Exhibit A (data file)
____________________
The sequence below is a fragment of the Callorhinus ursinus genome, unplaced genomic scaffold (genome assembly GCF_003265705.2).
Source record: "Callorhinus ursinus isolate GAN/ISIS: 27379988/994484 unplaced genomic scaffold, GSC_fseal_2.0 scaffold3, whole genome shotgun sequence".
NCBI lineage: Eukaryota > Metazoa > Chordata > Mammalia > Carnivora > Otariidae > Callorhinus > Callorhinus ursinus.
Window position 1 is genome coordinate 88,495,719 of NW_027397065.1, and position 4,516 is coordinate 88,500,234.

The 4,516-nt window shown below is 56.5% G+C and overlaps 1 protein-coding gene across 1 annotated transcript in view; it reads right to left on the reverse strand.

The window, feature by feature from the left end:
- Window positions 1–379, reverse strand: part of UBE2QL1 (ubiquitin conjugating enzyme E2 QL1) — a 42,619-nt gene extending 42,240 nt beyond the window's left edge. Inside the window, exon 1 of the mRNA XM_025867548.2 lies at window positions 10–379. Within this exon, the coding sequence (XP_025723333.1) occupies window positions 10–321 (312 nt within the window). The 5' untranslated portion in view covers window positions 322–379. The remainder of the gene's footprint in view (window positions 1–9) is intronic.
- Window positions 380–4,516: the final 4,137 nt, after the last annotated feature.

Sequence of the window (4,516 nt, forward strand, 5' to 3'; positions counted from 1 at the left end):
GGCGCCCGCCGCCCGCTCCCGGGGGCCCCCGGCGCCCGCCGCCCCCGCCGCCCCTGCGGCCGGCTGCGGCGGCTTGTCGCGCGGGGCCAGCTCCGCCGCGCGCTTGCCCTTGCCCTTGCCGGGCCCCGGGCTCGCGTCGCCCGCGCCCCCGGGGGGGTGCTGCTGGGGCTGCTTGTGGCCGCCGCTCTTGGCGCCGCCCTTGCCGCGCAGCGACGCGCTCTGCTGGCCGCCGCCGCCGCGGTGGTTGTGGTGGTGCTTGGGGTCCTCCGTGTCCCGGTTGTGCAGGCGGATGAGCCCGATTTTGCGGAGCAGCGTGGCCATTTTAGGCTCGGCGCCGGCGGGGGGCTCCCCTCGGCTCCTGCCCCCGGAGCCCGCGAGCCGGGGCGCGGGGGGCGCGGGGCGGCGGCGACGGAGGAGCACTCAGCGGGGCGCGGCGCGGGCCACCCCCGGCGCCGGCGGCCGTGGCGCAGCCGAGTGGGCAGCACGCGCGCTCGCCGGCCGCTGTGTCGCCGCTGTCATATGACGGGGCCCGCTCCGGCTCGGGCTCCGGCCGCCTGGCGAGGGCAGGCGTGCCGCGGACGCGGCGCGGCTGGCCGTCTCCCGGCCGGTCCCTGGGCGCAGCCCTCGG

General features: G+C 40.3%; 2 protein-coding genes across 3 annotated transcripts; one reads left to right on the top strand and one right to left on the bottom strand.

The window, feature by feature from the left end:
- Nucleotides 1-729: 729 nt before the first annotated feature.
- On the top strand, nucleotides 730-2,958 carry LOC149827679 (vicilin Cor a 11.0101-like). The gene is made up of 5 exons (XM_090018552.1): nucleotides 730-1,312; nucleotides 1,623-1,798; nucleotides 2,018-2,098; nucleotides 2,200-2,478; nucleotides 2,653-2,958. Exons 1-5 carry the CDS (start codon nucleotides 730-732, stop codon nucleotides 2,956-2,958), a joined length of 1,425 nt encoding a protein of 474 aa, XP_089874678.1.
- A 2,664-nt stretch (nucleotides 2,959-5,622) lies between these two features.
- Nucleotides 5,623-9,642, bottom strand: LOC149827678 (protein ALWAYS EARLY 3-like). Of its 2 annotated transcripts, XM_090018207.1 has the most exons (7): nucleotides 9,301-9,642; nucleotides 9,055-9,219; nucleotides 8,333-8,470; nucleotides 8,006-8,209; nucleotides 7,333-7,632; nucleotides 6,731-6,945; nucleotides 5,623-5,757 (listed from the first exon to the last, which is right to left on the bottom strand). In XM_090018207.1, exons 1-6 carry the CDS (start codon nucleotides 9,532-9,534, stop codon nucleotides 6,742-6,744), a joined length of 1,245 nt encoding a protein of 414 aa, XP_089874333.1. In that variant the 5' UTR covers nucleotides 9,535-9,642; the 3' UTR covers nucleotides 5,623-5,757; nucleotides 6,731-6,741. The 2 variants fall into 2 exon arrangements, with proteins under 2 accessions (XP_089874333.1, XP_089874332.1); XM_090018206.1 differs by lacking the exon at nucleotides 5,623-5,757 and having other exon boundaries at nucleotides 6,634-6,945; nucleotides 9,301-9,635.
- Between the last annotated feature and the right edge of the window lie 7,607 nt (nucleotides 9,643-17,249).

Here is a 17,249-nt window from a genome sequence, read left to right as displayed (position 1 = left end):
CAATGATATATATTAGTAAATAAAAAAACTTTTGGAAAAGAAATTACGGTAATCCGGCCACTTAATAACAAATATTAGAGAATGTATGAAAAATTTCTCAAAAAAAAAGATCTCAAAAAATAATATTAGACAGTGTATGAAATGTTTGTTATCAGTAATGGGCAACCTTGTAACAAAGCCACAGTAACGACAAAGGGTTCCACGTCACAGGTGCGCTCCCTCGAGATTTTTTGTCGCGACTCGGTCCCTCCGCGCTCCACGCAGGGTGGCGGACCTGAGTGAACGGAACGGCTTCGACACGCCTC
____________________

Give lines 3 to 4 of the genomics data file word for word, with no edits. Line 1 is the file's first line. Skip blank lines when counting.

NCBI lineage: Eukaryota > Metazoa > Chordata > Mammalia > Carnivora > Otariidae > Callorhinus > Callorhinus ursinus.
Window position 1 is genome coordinate 88,495,719 of NW_027397065.1, and position 4,516 is coordinate 88,500,234.